At age 81, Lusefamanatu (Luse) Nemani passed away on Friday 13 August in Otara. Luse has been one of our biggest supporters at Fresh Gallery Otara, having seen just about every show since we opened in May 2006. Luse was a member of the original Pasifika Arts o Manukau Trust, the organisation that was behind the creation of my role as Pacific Arts Coordinator for Manukau City Council. She was a Tongan warden for the Otara Town Centre and involved in so many initiatives and projects.
Luse has been a comforting friend and advisor to me, giving me insight into her mixed cultural heritage of Tongan and Niuean, her migration and life in Otara. I always appreciated her warmth and interest in my life. She made the most beautiful garlands/lei out of recycled sheet plastic, and knitted so many people warm winter scarves; we sold her lei and crochet work in the 2006 and 2007 ‘Under $100 Art Sale’ exhibitions and she was involved in our first anniversary exhibition, Fresh Gallery Otara Turns 1!
I loved when Luse would sing; she was always intending to record an album of songs in Niuean, Tongan, Fijian and English at Otara Music Arts Centre. I wish she did. She had the softest, most beautiful voice that reminded me of old Hawaiian love songs.
I’m happy that in the past two years, Fresh Gallery Otara hosted two Tongan exhibitions that Luse loved. In February 2009, Koloa et al: Your Art is my Treasure curated by Charmaine ‘Ilaiu and Nina Tonga showcased the Tongan artforms of weaving and backcloth design. In April 2010, Tongan Style curated by Manuēsina Mahina and Kolokesa Uafā Māhina-Tuai profiled the work of five Tongan women working in the mediums of embroidery, crochet, garment construction and church fashion.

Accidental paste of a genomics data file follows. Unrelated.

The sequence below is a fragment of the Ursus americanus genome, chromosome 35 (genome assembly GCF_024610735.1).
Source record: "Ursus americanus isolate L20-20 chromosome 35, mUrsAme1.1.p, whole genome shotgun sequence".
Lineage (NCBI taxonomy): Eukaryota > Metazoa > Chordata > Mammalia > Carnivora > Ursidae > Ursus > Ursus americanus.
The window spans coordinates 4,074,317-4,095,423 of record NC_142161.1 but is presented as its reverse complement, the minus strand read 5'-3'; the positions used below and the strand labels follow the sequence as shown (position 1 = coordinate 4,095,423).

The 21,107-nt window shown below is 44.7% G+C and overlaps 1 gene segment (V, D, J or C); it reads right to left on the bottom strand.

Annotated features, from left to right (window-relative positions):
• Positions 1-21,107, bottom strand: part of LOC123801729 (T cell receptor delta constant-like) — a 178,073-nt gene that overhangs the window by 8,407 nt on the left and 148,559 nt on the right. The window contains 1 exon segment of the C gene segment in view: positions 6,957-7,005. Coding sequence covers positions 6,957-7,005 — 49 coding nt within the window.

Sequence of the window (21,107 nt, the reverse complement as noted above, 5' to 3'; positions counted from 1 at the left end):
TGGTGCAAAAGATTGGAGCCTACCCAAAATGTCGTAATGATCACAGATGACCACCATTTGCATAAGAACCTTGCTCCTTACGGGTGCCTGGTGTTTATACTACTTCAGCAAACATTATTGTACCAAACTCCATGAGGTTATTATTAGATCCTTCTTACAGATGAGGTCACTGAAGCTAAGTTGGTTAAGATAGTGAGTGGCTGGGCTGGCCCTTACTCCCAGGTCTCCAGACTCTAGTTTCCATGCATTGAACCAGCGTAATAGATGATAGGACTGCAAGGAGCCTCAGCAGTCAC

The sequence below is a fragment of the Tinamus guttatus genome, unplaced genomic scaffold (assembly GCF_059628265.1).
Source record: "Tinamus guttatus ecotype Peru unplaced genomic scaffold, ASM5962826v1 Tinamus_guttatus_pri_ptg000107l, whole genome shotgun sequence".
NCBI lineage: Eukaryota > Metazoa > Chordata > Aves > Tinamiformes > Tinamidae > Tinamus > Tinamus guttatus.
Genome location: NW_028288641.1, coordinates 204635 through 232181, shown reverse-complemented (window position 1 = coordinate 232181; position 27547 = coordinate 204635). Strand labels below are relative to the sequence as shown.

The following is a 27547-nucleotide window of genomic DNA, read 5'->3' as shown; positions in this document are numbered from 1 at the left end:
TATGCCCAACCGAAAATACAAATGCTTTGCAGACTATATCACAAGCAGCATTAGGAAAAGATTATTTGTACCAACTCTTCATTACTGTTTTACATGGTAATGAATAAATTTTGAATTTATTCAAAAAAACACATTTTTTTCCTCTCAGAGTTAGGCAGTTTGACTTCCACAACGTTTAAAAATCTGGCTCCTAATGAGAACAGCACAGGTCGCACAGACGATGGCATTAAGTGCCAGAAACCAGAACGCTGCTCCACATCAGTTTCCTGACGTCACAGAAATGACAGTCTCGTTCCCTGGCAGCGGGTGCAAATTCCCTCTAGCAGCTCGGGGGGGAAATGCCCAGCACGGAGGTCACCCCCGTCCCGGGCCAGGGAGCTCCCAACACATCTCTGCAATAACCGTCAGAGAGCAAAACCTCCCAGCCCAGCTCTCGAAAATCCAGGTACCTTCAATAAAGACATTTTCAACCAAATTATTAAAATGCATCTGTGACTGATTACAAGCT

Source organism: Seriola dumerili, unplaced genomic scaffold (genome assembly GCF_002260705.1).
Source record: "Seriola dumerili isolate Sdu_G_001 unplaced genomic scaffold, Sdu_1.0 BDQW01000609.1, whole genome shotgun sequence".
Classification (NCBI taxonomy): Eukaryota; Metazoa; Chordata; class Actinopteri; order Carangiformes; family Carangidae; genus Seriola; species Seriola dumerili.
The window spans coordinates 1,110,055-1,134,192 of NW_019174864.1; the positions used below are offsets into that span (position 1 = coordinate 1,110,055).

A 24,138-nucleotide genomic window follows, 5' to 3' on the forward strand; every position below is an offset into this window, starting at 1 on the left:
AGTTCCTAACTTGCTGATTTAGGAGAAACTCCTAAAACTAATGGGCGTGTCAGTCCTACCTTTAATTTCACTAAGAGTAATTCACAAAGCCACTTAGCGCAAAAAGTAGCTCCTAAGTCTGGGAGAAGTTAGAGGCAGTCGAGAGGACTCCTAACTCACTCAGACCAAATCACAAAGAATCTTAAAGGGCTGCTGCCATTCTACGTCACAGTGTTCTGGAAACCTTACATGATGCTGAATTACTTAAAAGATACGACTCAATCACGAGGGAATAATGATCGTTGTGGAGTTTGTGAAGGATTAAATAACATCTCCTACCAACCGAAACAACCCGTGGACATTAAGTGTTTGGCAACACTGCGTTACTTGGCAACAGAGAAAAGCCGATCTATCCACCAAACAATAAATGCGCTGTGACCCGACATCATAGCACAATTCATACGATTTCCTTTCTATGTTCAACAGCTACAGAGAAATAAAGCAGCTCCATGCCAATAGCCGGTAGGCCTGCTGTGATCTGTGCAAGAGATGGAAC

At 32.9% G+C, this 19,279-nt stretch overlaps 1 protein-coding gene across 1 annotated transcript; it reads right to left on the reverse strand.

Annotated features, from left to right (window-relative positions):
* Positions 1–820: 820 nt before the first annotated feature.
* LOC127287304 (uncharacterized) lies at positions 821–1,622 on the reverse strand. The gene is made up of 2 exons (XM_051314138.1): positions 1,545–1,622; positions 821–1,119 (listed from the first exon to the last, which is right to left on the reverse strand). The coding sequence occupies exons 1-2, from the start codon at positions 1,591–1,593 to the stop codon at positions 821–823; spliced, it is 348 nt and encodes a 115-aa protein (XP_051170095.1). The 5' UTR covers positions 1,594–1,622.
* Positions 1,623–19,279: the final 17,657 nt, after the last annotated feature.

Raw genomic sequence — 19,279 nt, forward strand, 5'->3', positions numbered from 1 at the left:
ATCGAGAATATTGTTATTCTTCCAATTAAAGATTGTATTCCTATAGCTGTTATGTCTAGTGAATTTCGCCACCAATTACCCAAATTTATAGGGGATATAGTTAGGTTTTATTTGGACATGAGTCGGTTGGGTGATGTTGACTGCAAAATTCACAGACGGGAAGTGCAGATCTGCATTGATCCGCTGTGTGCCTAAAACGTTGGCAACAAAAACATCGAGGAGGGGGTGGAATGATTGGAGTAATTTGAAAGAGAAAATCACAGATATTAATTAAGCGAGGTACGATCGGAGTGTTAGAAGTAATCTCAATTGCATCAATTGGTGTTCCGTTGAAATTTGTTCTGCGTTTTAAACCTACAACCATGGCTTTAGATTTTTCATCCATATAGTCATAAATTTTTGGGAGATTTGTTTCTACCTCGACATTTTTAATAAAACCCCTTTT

Luse didn’t mind contemporary art, but always loved when the references to customary practice were recognisable. Her readings of paintings by Kulimoe’anga Maka and Samiu Napa’a, and sculptures by Visesio Siasau and Sopolemalama Filipe Tohi, always gave us food for thought.
I miss Luse already. I will always remember her warmth and love, her generosity and insight, her cheekiness, and how she loved hearing Tongan songs sung when we would have a kava band playing at Fresh Gallery Otara openings. Her service to the Otara community sets the bar so high, and I know her passing will be felt by so many people whose lives she touched.
‘Ofa lahi atu, Luse.